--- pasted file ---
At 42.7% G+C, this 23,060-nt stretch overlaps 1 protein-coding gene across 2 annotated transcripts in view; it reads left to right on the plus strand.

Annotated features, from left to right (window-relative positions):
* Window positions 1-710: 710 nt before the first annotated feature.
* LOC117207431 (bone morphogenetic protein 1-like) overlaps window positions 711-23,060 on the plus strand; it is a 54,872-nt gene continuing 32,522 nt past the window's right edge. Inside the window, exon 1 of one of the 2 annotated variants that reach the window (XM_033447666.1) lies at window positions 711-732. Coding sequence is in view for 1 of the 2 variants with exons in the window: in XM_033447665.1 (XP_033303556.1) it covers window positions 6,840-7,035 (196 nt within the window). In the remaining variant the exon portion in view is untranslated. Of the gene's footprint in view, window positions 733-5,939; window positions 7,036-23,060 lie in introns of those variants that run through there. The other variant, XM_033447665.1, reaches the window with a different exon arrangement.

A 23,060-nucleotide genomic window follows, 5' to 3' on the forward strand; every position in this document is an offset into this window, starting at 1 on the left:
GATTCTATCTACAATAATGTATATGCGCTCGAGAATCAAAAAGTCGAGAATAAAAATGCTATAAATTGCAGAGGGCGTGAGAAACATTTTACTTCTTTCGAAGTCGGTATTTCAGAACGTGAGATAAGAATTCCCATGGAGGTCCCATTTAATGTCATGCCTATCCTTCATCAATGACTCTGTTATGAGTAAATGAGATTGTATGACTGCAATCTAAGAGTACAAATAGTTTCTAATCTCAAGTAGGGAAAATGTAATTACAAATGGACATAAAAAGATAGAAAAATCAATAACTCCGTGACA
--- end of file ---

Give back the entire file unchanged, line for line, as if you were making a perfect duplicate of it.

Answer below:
At 42.7% G+C, this 23,060-nt stretch overlaps 1 protein-coding gene across 2 annotated transcripts in view; it reads left to right on the plus strand.

Annotated features, from left to right (window-relative positions):
* Window positions 1-710: 710 nt before the first annotated feature.
* LOC117207431 (bone morphogenetic protein 1-like) overlaps window positions 711-23,060 on the plus strand; it is a 54,872-nt gene continuing 32,522 nt past the window's right edge. Inside the window, exon 1 of one of the 2 annotated variants that reach the window (XM_033447666.1) lies at window positions 711-732. Coding sequence is in view for 1 of the 2 variants with exons in the window: in XM_033447665.1 (XP_033303556.1) it covers window positions 6,840-7,035 (196 nt within the window). In the remaining variant the exon portion in view is untranslated. Of the gene's footprint in view, window positions 733-5,939; window positions 7,036-23,060 lie in introns of those variants that run through there. The other variant, XM_033447665.1, reaches the window with a different exon arrangement.

A 23,060-nucleotide genomic window follows, 5' to 3' on the forward strand; every position in this document is an offset into this window, starting at 1 on the left:
GATTCTATCTACAATAATGTATATGCGCTCGAGAATCAAAAAGTCGAGAATAAAAATGCTATAAATTGCAGAGGGCGTGAGAAACATTTTACTTCTTTCGAAGTCGGTATTTCAGAACGTGAGATAAGAATTCCCATGGAGGTCCCATTTAATGTCATGCCTATCCTTCATCAATGACTCTGTTATGAGTAAATGAGATTGTATGACTGCAATCTAAGAGTACAAATAGTTTCTAATCTCAAGTAGGGAAAATGTAATTACAAATGGACATAAAAAGATAGAAAAATCAATAACTCCGTGACA